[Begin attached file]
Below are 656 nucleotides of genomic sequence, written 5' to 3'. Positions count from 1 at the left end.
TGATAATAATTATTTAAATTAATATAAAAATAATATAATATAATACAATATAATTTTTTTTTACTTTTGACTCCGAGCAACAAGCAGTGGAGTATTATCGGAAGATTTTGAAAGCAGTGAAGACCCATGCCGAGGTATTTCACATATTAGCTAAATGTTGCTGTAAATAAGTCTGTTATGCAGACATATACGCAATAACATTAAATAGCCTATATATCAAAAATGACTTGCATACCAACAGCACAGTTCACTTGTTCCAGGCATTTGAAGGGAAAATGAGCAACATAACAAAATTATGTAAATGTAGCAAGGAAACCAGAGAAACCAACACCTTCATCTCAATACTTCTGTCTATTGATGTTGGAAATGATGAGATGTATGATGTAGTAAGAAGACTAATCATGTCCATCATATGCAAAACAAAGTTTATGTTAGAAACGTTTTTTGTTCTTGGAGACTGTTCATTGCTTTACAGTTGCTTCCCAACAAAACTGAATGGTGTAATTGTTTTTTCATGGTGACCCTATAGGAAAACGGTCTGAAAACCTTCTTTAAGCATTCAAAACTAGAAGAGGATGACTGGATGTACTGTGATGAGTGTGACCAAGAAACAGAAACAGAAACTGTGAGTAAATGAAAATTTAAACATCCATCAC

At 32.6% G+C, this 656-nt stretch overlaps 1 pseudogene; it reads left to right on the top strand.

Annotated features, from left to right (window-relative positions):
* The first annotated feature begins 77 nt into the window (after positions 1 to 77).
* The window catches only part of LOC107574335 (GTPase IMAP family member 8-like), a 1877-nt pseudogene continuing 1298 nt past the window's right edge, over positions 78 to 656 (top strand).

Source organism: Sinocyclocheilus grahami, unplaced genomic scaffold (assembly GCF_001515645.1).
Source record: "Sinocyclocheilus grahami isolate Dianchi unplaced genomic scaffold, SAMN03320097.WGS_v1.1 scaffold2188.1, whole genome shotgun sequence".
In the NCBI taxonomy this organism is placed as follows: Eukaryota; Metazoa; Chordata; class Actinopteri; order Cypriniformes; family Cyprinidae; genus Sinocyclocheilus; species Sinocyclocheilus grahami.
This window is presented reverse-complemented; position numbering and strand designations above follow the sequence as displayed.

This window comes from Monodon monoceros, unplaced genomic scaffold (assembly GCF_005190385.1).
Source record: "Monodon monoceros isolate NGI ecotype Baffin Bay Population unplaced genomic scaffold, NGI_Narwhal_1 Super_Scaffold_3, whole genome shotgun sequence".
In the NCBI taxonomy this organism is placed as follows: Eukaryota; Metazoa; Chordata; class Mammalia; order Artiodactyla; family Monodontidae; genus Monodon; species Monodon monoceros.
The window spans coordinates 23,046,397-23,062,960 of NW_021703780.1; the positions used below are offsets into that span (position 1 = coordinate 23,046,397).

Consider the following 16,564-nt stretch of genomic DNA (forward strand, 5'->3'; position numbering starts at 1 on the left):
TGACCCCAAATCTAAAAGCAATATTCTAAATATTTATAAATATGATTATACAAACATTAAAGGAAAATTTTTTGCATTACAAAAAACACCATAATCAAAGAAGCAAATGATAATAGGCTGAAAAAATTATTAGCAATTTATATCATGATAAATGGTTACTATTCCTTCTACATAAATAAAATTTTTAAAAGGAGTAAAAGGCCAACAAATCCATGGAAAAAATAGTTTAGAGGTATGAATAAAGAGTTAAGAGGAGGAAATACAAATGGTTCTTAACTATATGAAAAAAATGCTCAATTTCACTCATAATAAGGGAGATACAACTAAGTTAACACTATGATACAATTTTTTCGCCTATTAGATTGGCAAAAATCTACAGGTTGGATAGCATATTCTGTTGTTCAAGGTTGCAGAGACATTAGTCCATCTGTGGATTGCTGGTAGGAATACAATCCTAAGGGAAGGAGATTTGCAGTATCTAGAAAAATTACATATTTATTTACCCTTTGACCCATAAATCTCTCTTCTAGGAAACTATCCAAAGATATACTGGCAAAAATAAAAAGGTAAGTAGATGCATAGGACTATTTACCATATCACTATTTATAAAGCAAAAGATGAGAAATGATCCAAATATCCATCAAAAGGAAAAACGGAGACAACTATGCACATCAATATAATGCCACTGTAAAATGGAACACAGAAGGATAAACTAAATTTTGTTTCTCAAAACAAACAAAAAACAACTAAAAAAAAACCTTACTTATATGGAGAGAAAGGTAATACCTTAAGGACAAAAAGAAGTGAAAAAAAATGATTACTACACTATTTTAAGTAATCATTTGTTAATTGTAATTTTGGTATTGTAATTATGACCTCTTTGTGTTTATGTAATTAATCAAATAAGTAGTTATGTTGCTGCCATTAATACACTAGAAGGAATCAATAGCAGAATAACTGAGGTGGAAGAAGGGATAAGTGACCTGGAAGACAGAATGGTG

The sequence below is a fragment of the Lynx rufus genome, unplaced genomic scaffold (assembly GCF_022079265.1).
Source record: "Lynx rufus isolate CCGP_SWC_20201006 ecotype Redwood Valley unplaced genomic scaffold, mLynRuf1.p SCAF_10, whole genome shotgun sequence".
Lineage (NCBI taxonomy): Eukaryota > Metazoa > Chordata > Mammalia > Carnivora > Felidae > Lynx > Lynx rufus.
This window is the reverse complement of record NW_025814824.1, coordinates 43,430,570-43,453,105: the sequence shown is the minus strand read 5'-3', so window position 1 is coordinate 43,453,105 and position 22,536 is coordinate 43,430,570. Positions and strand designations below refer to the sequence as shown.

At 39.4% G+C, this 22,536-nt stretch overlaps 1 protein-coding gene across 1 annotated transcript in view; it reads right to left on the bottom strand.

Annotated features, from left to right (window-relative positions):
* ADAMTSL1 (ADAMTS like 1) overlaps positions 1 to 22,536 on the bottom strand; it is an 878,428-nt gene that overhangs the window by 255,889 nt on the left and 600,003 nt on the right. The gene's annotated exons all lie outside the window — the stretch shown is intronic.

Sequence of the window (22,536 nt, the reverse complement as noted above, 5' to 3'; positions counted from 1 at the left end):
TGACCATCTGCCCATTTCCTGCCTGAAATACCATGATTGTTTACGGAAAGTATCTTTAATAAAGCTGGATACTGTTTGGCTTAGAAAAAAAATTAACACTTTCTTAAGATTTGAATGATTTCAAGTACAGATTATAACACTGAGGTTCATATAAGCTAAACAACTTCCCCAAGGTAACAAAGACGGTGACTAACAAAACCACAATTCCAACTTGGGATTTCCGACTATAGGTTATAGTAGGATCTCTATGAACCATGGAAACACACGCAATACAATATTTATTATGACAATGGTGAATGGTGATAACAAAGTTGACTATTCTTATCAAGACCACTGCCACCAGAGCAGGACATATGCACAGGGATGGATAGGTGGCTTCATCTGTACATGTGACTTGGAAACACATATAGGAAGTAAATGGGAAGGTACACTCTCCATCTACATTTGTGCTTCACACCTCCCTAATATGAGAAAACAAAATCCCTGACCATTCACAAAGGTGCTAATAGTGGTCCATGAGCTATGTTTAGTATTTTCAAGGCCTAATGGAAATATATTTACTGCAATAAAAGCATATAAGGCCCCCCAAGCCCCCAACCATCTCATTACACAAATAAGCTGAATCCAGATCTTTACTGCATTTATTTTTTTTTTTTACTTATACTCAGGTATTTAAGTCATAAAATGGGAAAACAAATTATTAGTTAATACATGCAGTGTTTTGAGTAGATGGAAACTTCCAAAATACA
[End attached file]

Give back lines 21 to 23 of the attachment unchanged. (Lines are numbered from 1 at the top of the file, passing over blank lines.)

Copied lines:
At 39.4% G+C, this 22,536-nt stretch overlaps 1 protein-coding gene across 1 annotated transcript in view; it reads right to left on the bottom strand.

Annotated features, from left to right (window-relative positions):
* ADAMTSL1 (ADAMTS like 1) overlaps positions 1 to 22,536 on the bottom strand; it is an 878,428-nt gene that overhangs the window by 255,889 nt on the left and 600,003 nt on the right. The gene's annotated exons all lie outside the window — the stretch shown is intronic.